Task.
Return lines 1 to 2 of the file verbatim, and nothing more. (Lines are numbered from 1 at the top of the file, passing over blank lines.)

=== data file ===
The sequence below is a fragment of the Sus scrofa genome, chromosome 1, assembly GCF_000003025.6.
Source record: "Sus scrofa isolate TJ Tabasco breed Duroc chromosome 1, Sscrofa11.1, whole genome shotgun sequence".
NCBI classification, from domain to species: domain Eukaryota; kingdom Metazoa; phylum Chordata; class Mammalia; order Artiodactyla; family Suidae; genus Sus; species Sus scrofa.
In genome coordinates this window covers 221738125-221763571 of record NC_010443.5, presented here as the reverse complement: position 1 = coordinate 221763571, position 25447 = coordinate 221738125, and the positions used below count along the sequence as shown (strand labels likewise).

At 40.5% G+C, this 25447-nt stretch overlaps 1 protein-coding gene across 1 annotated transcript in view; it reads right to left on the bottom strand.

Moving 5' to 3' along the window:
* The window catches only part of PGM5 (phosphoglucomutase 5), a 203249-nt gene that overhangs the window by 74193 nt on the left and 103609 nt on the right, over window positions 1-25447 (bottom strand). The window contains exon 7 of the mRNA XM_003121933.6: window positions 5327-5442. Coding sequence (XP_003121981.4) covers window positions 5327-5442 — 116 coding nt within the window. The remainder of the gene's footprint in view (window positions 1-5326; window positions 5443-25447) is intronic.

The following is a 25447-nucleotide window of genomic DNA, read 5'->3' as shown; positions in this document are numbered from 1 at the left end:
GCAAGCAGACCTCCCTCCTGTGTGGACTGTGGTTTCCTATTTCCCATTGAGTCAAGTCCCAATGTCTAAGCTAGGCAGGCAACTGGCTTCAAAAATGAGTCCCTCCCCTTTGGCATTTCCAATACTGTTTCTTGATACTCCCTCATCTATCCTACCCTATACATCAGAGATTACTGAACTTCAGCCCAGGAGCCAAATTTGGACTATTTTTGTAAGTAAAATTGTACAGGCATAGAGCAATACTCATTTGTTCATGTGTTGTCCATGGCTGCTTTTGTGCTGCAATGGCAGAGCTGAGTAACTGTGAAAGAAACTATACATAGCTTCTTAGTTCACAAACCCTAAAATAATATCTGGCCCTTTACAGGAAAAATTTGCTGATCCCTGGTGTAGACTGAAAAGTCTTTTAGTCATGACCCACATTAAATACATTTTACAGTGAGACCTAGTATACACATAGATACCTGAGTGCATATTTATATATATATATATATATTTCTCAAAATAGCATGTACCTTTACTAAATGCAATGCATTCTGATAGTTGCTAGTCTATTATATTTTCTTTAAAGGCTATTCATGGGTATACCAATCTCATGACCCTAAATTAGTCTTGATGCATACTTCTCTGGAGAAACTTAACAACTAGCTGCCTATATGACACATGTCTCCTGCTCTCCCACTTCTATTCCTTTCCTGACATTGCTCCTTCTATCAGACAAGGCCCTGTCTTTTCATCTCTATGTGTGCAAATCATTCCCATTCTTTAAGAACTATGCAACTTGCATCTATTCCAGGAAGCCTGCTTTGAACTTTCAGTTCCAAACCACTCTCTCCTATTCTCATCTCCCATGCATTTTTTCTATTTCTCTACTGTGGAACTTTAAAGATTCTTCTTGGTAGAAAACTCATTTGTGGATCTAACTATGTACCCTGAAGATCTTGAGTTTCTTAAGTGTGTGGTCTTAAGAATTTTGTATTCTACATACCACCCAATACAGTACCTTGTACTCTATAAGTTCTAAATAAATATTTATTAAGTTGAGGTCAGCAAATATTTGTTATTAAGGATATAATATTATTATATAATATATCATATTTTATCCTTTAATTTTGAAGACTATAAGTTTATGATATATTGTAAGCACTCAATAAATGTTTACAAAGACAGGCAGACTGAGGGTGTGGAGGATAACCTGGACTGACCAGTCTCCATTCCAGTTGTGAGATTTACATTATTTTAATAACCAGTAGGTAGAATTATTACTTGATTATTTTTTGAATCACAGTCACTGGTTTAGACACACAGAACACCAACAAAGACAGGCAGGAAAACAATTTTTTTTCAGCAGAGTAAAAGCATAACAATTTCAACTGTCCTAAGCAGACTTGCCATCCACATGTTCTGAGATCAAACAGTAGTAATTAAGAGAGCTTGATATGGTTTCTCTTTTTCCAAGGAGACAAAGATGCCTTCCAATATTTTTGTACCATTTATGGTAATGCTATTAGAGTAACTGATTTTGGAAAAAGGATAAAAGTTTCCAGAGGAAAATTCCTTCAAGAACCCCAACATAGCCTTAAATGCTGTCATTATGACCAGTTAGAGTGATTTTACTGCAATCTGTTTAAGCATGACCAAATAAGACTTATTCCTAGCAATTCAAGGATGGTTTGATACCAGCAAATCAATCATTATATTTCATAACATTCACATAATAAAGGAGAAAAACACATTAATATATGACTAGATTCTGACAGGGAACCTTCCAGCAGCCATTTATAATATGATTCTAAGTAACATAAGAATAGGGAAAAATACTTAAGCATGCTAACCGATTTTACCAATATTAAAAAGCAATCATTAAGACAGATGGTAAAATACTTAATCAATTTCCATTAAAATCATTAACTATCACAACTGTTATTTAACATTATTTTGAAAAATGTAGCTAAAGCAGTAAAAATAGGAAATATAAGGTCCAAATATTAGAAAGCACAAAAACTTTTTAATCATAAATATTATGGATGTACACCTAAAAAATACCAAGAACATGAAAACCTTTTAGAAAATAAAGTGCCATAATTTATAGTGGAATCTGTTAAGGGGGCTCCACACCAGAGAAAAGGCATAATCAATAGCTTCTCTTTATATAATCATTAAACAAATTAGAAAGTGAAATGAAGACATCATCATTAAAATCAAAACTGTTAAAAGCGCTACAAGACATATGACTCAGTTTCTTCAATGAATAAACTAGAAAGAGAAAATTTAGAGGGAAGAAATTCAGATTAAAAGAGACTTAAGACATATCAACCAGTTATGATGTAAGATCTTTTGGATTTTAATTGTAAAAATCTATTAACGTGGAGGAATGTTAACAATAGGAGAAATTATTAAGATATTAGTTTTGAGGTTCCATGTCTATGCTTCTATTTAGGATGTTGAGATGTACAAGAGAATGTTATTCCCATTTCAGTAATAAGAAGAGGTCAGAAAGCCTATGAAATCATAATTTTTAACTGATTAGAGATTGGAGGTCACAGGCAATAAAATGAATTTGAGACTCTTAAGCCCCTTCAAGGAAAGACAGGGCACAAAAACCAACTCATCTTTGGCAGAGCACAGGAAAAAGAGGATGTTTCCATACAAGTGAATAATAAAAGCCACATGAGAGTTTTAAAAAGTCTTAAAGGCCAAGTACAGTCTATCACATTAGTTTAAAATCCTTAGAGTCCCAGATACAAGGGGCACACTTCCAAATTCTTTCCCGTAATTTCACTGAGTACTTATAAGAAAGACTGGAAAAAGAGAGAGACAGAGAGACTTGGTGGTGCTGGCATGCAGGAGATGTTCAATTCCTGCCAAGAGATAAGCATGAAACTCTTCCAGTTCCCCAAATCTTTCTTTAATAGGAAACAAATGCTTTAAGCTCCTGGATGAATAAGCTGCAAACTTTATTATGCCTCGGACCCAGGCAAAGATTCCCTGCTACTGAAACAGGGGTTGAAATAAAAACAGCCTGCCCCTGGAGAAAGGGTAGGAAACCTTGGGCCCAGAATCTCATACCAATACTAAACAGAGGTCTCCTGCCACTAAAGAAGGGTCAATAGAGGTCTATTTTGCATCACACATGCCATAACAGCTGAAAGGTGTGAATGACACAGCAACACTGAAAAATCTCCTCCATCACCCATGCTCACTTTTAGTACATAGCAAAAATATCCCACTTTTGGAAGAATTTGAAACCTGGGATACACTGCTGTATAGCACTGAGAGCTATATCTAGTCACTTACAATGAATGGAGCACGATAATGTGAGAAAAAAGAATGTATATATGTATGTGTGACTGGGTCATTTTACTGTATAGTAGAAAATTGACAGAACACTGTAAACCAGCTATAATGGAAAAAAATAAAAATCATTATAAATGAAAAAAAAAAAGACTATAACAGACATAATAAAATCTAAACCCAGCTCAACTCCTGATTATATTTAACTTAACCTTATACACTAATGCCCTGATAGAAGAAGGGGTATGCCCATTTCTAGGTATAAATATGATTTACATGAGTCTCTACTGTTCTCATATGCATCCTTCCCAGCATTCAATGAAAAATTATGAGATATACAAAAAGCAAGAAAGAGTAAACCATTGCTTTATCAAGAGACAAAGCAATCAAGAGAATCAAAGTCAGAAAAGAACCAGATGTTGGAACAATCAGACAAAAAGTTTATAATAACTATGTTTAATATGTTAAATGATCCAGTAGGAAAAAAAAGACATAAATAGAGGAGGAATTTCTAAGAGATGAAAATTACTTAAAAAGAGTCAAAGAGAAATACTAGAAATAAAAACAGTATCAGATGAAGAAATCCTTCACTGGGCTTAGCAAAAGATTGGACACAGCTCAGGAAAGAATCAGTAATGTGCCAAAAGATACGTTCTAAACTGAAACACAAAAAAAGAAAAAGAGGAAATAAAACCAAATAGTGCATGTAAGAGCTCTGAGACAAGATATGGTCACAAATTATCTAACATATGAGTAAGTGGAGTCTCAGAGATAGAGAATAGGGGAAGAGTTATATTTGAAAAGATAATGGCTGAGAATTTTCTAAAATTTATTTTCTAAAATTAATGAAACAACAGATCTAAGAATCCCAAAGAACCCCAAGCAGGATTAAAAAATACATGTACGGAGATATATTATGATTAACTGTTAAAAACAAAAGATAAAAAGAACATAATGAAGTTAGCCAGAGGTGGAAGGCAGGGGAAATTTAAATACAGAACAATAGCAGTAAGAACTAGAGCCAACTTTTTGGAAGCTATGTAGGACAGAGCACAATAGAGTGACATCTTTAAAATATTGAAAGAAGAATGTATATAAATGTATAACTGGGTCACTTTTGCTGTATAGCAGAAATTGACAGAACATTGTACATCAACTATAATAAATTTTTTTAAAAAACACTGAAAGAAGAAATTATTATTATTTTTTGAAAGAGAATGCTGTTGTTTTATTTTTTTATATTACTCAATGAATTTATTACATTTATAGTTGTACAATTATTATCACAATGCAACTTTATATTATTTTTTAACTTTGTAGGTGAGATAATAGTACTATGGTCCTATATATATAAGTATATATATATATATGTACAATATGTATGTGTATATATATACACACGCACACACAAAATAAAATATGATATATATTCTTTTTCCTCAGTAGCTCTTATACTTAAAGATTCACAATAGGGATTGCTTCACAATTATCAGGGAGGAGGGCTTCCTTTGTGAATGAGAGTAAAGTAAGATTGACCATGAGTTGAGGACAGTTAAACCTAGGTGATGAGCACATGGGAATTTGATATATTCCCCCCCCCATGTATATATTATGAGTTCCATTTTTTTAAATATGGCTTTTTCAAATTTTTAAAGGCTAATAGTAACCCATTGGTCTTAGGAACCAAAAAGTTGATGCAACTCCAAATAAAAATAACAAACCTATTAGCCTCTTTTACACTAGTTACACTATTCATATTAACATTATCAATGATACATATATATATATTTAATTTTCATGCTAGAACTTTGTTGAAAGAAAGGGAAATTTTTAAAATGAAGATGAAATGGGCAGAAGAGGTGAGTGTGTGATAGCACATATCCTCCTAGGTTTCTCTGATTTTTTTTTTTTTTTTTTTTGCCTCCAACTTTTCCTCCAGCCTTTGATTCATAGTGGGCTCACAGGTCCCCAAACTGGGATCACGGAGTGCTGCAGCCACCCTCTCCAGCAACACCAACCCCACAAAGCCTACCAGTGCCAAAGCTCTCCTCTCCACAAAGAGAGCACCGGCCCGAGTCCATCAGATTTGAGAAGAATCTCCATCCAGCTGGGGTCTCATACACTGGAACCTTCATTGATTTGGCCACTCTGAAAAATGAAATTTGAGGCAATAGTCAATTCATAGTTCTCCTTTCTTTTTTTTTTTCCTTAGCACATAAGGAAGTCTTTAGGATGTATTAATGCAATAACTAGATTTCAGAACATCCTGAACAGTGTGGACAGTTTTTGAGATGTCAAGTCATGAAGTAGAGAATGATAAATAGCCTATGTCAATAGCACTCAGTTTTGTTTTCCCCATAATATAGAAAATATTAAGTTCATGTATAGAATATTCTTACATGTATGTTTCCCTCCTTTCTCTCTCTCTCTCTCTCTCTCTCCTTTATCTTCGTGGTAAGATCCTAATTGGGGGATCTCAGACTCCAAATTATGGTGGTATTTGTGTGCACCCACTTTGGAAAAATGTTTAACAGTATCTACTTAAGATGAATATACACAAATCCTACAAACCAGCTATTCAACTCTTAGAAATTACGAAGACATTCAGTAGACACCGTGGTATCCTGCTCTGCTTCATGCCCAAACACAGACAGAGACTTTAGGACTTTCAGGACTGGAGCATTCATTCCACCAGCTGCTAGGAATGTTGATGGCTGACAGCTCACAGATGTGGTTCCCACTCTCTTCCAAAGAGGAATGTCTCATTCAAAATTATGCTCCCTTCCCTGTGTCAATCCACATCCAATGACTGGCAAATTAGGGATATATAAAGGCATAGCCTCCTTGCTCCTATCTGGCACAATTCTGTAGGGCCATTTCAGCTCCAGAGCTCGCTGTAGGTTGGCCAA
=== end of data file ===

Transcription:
The sequence below is a fragment of the Sus scrofa genome, chromosome 1, assembly GCF_000003025.6.
Source record: "Sus scrofa isolate TJ Tabasco breed Duroc chromosome 1, Sscrofa11.1, whole genome shotgun sequence".